CNN photographer Marc Hill created this magnificent time-lapse video of a group of monks from Drepung Loseling Monastery in Atlanta who built a sand mandala at Emory University in late March. Hill crunches six days of painstaking work into two days minutes:

“People were in there talking and walking around them, taking pictures. There was a lot going on in the room. But those monks who were building that mandala were absolutely laser-focused on what they were doing.”

And, about an hour after it was completed, a brush whisked away the sand in a ceremony to "symbolize the impermanence of life."
CNN’s Belief Blog provides more details about the event, the monks involved, and how the mandala was built.

Share Your Reflection



I can't imagine creating something so intricate and beautiful, only to deliberately destroy it!

Thank you. This is so beautiful and I love that the sands is then poured into the river to bless everyone! ~liz

Thank you very much, including the monks above all. I am reminded of the Christian Scripture: "we have not here a lasting city", a lesson I am still learning. This helped!
F. X.

I receive the blessings of the sand mandala and pray that everyone who watches this spectacular video will also be blessed.

I loved this although I might have preferred actually watching the "slowness" of the process. What I am especially moved by, though, is the brushing away of the sand when they're finished and then how they send it out to sea as a blessing. How perfectly wonderful, absurd, perfect.

Love the impermanence of all of it. So MUCH beauty. Sent away on a breath and a wind. As I practice allowing my own work in life to be ready to be taken in or blown away....this lesson hits home.

For me, this act communicates a message about good intentions going out into the world to bear fruits, even when it seems that the line of efficient cause has been swept away and the immediate situation completely muddied. Even though the pains-takingly created form of the mandala has been destroyed, it still has the capacity to carry a blessing into the world. It's as if the exercise of creating the mandala was principally about creating a focus for goodwill and samadhi, and only secondarily about achieving a certain preconceived specific 'result'.

This is the opposite of the mindset of most of the manager/politician types who try to control and shape civilisation. In my opinion, it would be better if they faced contingencies in the present with simple goodwill and skill, instead of imposing fixed rules, targets and ideologies.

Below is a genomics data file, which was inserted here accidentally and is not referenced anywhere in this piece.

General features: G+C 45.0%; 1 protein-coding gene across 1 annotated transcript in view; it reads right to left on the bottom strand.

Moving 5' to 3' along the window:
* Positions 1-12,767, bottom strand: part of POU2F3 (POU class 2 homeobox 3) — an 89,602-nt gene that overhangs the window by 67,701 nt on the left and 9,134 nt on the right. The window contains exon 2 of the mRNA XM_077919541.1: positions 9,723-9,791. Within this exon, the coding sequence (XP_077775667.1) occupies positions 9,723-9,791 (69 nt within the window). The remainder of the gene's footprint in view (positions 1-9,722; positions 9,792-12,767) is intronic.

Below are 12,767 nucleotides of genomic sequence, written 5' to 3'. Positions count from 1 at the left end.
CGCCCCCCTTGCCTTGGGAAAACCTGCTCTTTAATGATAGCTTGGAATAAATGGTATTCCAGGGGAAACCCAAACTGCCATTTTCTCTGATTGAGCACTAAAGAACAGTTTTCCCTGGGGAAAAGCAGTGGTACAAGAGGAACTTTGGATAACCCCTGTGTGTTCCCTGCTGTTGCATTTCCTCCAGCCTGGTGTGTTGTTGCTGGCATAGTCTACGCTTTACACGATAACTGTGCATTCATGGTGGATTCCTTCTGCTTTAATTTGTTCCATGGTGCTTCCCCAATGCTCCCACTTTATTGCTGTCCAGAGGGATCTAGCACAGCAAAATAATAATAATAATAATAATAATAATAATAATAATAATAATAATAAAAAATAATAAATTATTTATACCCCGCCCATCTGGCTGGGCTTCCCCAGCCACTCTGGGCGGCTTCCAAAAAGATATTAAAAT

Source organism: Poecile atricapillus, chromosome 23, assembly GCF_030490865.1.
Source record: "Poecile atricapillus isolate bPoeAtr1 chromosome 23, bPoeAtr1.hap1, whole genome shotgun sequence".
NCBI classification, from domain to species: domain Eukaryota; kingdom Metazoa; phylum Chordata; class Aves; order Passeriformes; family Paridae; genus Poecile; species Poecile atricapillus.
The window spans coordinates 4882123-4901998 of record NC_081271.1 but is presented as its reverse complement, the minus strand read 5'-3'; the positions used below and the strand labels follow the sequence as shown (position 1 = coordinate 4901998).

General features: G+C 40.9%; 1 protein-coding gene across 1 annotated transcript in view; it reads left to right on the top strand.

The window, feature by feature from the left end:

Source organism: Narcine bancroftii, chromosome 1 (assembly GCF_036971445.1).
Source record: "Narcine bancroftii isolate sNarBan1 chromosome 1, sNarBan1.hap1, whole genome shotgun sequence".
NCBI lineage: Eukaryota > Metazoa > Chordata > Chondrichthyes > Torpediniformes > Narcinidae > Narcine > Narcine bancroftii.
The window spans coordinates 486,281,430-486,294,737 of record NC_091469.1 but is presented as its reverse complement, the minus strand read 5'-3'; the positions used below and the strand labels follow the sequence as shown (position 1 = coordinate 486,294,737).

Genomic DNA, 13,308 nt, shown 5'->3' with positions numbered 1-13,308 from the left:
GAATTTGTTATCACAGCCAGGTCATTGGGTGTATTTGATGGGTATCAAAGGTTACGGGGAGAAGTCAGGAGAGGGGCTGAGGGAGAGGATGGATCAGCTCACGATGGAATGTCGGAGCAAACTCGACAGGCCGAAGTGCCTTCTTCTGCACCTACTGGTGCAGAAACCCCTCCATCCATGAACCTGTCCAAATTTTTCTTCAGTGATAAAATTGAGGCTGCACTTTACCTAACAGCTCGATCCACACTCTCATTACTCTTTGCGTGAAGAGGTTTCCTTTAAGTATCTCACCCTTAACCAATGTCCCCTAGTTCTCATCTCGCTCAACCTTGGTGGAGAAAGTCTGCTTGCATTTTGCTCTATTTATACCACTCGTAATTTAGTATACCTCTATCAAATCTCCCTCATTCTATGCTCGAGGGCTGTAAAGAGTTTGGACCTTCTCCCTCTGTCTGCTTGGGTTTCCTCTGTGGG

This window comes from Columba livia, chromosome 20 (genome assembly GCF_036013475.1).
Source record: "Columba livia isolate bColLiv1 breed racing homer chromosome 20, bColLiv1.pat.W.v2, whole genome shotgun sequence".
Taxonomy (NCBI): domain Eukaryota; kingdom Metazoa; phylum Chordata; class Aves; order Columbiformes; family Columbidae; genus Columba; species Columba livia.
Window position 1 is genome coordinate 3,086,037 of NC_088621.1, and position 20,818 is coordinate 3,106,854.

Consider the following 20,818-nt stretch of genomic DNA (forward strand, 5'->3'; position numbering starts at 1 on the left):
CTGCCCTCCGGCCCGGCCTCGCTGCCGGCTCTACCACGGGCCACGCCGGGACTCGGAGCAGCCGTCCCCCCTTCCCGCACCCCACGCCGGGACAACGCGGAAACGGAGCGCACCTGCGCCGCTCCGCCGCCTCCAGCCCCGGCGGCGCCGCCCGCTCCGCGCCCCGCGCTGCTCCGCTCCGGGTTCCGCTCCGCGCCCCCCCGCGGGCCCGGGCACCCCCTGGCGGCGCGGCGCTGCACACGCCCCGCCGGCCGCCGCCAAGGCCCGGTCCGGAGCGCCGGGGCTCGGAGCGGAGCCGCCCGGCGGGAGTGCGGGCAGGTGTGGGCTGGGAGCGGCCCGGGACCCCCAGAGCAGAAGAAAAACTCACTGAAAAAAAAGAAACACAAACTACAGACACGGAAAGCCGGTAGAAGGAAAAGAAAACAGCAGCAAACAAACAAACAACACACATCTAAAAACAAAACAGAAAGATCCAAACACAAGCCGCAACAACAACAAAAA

I also reminded of the story of the tender-hearted bird that tries to put out a forest-fire with the drops of water it can carry from the lake in its feathers. It's a kind of compassionate implacability.

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We should all be so AWARE of the impermenance that engulfs our every breath!

We should all be AWARE of the impermanance that engulfs our every breath!

I am in awe! Thank you for this amazing film that encapsulates the beauty of impermanence, the beauty of Buddhist thinking.

Some years ago at Christian Seminary in Indy, I listened as my professor recounted the similar creation of a mandala by Tibetan monks What most caught my attention was the description of them sweeping up the sand and carrying it to the White River. Not long after I heard this story, the Dalai Lama came to Bloomington for a Kalachakra ceremony for peace. I attended the last day of the ceremony so I could see the mandala the monks had made and to be there as they swept up the sand and carried it to a nearby reservoir. Despite the difficulty seeing something so intricate and beautiful destroyed, there is something so "right" about taking the sand to the water, something that speaks to my heart and gives hope. It not only speaks to impermanence of life, but, also, to being part of something greater, more universal, eternal.

Wow... Really, its so amazing. i didn't believe that it was just made of sand at the first place. That is indeed some serious talent. And i just don't have words to appreciate the man behind this work. Thanks for the video share.